Thursday, February 4, 2010
How to Game the Amazon Booking Rating System
I'm in the middle of reading a book called Truth Agents by Chris Brogan and Julien Smith. The book describes how businesses and professionals can incorporate the new social media into their daily lives.
It's a good book, I think, and raises a number of thoughtful business ideas. For someone like me who's groping his way through this whole new world, I would recommend the book.
That said, I don't think it's a fantastic book. But if you look at the customer ratings, this book ranks up with some of the finest literature of our time.
Of the 63 customer ratings posted on Amazon this morning, 50 ratings are "5 star", Amazon's highest rating. Another 7 ratings are "4 star". Virtually none of ratings are negative.
Put another way: 90% of the reviewers believe this book is either very good or excellent.
My strong suspicion (but that I can't prove) is that the authors are well aware that many people rely on the Amazon ratings to make their book purchases. Thus, they "encouraged" friends and followers to post strongly positive reviews, and boost sales.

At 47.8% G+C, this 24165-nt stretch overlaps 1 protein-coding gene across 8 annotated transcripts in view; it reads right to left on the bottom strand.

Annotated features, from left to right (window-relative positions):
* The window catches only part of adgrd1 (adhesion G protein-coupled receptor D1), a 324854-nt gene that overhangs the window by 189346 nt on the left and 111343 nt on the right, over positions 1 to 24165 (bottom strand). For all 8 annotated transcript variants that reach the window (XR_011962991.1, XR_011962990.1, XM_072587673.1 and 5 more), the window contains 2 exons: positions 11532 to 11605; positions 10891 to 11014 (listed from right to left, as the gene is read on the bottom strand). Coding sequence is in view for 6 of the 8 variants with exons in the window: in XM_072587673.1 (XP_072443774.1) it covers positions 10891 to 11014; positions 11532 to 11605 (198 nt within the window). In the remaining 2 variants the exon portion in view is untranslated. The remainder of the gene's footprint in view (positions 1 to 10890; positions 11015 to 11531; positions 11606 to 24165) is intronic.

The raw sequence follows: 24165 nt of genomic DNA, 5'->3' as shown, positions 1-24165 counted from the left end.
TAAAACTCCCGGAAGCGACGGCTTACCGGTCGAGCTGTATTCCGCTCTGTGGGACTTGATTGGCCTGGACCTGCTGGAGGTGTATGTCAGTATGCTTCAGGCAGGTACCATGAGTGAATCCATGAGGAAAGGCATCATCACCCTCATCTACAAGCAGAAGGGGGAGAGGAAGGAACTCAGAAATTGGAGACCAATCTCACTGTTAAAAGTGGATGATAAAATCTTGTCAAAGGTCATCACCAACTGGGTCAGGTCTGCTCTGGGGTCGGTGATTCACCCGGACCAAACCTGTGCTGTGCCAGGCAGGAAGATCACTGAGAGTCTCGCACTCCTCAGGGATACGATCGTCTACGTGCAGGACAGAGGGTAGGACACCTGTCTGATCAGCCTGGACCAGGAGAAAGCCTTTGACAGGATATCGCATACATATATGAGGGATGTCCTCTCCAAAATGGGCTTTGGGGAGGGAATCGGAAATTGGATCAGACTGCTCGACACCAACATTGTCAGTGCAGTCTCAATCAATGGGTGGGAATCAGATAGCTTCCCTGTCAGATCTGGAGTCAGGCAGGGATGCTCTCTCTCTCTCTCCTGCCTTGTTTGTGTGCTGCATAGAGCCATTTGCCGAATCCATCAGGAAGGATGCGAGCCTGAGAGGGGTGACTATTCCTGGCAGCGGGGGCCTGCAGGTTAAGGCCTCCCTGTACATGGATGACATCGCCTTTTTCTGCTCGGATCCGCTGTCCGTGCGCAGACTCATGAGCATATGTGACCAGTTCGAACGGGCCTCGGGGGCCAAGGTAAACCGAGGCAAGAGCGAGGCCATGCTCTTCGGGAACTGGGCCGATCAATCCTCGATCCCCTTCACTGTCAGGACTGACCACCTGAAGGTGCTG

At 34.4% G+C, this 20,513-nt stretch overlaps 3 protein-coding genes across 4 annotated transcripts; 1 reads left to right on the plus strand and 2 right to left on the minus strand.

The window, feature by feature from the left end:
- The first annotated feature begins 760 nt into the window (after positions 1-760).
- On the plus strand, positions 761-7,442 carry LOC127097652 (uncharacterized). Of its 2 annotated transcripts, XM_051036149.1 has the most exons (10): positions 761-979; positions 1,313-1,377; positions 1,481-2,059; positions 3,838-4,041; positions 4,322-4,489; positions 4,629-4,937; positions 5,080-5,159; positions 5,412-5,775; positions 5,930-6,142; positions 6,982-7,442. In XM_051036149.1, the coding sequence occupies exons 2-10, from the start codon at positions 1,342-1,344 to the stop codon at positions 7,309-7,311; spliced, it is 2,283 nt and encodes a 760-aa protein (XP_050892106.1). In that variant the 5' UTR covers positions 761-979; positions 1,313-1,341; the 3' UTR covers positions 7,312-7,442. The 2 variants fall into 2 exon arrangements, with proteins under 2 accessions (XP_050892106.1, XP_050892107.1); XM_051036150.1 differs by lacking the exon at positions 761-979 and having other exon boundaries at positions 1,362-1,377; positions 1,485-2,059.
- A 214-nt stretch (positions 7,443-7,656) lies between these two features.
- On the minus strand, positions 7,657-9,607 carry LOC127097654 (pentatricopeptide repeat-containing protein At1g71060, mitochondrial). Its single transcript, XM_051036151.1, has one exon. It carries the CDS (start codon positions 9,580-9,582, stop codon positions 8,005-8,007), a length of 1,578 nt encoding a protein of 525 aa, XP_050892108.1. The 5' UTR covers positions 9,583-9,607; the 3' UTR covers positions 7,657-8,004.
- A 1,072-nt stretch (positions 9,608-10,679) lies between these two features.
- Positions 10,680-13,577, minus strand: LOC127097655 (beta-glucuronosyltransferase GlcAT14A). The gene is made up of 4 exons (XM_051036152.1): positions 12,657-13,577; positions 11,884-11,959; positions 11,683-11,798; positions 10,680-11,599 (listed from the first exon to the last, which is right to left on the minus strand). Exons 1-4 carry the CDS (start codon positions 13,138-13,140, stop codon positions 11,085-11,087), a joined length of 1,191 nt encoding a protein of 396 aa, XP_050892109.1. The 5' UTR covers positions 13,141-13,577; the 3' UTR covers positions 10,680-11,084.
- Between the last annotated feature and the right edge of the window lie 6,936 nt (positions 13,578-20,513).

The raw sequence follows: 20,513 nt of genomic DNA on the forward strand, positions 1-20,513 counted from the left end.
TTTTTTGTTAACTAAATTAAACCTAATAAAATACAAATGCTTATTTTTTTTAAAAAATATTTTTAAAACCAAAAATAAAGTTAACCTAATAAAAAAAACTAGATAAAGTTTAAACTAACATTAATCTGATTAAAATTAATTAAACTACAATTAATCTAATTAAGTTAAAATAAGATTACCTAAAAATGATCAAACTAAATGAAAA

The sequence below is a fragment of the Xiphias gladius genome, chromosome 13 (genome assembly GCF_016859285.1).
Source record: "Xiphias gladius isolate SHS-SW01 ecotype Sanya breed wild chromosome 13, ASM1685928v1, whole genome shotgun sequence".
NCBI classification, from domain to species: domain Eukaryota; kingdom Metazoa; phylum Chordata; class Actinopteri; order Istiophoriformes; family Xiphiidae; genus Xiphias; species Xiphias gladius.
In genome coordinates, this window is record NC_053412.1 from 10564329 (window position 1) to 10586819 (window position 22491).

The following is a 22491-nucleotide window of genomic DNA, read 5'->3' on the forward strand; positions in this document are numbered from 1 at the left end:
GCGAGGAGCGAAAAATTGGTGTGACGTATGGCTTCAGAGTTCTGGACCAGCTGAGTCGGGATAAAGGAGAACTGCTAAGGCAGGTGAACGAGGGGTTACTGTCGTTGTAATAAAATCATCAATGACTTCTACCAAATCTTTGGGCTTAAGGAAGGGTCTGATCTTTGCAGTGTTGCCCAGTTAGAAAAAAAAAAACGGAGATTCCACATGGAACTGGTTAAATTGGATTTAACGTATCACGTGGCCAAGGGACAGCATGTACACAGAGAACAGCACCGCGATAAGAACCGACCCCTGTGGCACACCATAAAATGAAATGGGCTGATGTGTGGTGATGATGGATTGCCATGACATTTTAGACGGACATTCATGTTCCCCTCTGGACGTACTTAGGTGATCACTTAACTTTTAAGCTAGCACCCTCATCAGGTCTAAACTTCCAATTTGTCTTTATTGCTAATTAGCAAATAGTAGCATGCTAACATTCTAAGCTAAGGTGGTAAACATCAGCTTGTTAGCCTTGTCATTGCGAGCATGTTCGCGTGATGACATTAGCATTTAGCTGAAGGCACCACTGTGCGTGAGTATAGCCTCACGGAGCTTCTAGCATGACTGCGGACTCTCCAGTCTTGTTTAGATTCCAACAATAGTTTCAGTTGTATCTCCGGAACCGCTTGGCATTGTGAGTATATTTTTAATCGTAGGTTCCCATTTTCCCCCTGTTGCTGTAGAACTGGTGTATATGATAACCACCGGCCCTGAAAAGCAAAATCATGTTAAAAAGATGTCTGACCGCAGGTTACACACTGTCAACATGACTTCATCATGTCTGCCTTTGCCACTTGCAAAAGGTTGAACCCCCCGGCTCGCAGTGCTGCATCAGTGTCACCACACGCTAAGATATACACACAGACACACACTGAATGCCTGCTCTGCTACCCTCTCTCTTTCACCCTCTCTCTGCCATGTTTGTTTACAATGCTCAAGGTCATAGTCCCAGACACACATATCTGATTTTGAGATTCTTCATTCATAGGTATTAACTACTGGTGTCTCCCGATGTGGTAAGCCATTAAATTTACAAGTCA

There's nothing illegal about doing this, of course, but it does illustrate the fact that some of the things that make the internet great can also make it sometimes less reliable as a source of information.
I was reminded of a funny story that occurred a few years ago. In the aftermath of the first Gulf War, President George H.W. Bush had achieved an astonishing approval rating of 91%*. The President was at a dinner in his honor, and his chief of staff James Baker was speaking.
If I remember the quote correctly, Mr. Baker said something like this: "I saw the other day that the President's approval rating now stands at 91%. Let me say this: I've known the President for almost 30 years, and even I don't like him that much."
*this of course was only 18 months before he lost his re-election bid to Bill Clinton